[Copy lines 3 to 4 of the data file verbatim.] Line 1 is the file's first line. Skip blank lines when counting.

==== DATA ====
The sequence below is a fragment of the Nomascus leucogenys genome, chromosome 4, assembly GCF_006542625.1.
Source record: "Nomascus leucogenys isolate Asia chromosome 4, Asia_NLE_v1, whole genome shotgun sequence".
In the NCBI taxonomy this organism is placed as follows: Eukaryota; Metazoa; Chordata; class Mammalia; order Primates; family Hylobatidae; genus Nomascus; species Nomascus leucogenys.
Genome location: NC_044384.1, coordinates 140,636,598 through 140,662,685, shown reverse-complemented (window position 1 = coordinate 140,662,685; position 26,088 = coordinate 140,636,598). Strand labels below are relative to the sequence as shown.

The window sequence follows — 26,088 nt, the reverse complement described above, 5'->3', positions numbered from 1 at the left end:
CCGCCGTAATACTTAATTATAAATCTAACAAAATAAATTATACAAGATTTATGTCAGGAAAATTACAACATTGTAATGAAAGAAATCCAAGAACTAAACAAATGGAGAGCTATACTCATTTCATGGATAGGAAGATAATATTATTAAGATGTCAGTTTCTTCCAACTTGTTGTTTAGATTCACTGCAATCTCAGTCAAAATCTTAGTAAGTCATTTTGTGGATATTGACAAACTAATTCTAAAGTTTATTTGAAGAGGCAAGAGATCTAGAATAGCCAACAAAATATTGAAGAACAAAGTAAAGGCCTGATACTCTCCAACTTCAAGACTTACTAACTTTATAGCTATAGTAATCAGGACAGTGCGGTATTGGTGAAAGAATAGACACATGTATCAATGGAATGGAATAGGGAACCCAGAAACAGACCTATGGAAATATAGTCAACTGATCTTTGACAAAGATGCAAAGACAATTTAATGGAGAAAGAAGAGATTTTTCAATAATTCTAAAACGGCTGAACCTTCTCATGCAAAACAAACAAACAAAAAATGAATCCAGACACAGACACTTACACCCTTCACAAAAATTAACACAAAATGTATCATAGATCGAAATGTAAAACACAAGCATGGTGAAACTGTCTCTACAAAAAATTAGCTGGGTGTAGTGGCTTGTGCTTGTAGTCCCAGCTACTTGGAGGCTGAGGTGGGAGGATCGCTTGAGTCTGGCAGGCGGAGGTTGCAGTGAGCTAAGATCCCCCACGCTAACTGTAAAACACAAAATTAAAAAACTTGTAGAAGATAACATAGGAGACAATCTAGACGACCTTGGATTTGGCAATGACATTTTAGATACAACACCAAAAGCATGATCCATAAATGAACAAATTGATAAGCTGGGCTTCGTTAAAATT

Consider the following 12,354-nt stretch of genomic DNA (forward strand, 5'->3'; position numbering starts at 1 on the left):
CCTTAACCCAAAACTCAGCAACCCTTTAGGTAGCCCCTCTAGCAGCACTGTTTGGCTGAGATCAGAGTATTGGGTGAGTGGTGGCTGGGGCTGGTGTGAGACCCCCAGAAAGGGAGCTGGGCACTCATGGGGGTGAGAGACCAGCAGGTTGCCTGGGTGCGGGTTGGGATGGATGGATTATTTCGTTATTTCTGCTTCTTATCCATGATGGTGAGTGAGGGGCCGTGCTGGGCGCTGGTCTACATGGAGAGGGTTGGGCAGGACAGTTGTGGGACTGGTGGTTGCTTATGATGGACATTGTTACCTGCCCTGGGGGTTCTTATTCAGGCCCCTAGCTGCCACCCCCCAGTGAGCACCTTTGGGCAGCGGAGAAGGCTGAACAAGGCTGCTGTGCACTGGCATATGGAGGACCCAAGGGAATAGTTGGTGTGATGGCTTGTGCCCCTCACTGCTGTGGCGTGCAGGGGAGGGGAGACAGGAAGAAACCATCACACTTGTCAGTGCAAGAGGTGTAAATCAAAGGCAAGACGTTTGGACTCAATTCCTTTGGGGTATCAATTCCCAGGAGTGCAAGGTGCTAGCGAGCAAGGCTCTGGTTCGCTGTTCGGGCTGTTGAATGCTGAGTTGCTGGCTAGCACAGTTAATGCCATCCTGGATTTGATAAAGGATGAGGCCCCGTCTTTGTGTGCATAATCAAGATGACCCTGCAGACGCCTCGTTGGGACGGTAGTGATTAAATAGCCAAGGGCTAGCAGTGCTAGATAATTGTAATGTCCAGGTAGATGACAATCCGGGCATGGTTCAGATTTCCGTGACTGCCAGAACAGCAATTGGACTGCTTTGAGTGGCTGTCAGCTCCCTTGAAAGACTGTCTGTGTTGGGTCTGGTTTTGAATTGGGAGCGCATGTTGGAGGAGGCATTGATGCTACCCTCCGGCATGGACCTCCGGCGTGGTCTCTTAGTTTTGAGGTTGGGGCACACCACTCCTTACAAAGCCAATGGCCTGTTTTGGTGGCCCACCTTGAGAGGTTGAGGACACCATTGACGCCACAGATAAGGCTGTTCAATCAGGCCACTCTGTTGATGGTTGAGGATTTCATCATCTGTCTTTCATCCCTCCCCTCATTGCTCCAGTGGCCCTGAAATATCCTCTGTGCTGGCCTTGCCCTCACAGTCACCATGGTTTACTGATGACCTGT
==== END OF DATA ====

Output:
In the NCBI taxonomy this organism is placed as follows: Eukaryota; Metazoa; Chordata; class Mammalia; order Primates; family Hylobatidae; genus Nomascus; species Nomascus leucogenys.
Genome location: NC_044384.1, coordinates 140,636,598 through 140,662,685, shown reverse-complemented (window position 1 = coordinate 140,662,685; position 26,088 = coordinate 140,636,598). Strand labels below are relative to the sequence as shown.